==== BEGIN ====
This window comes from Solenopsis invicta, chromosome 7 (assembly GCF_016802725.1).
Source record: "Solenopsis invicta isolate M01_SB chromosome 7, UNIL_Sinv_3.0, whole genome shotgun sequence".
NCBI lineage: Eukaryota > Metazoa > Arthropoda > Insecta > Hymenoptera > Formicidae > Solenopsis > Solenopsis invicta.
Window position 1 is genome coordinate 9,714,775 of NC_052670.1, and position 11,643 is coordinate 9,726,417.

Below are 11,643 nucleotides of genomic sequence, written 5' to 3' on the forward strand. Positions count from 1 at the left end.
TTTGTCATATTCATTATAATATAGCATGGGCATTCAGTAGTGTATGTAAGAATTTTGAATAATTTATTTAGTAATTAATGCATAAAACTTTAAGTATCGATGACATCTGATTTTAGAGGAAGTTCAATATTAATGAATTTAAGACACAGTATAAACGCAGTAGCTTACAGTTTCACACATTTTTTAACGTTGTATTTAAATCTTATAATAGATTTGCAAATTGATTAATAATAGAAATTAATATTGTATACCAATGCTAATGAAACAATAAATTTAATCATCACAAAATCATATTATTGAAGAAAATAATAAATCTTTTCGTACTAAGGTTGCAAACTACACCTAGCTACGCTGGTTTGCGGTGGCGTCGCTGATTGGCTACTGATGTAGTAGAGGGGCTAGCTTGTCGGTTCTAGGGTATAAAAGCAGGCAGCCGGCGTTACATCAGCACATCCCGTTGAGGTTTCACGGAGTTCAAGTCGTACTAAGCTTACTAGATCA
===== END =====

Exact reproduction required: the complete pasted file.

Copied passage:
This window comes from Solenopsis invicta, chromosome 7 (assembly GCF_016802725.1).
Source record: "Solenopsis invicta isolate M01_SB chromosome 7, UNIL_Sinv_3.0, whole genome shotgun sequence".
NCBI lineage: Eukaryota > Metazoa > Arthropoda > Insecta > Hymenoptera > Formicidae > Solenopsis > Solenopsis invicta.
Window position 1 is genome coordinate 9,714,775 of NC_052670.1, and position 11,643 is coordinate 9,726,417.

Below are 11,643 nucleotides of genomic sequence, written 5' to 3' on the forward strand. Positions count from 1 at the left end.
TTTGTCATATTCATTATAATATAGCATGGGCATTCAGTAGTGTATGTAAGAATTTTGAATAATTTATTTAGTAATTAATGCATAAAACTTTAAGTATCGATGACATCTGATTTTAGAGGAAGTTCAATATTAATGAATTTAAGACACAGTATAAACGCAGTAGCTTACAGTTTCACACATTTTTTAACGTTGTATTTAAATCTTATAATAGATTTGCAAATTGATTAATAATAGAAATTAATATTGTATACCAATGCTAATGAAACAATAAATTTAATCATCACAAAATCATATTATTGAAGAAAATAATAAATCTTTTCGTACTAAGGTTGCAAACTACACCTAGCTACGCTGGTTTGCGGTGGCGTCGCTGATTGGCTACTGATGTAGTAGAGGGGCTAGCTTGTCGGTTCTAGGGTATAAAAGCAGGCAGCCGGCGTTACATCAGCACATCCCGTTGAGGTTTCACGGAGTTCAAGTCGTACTAAGCTTACTAGATCA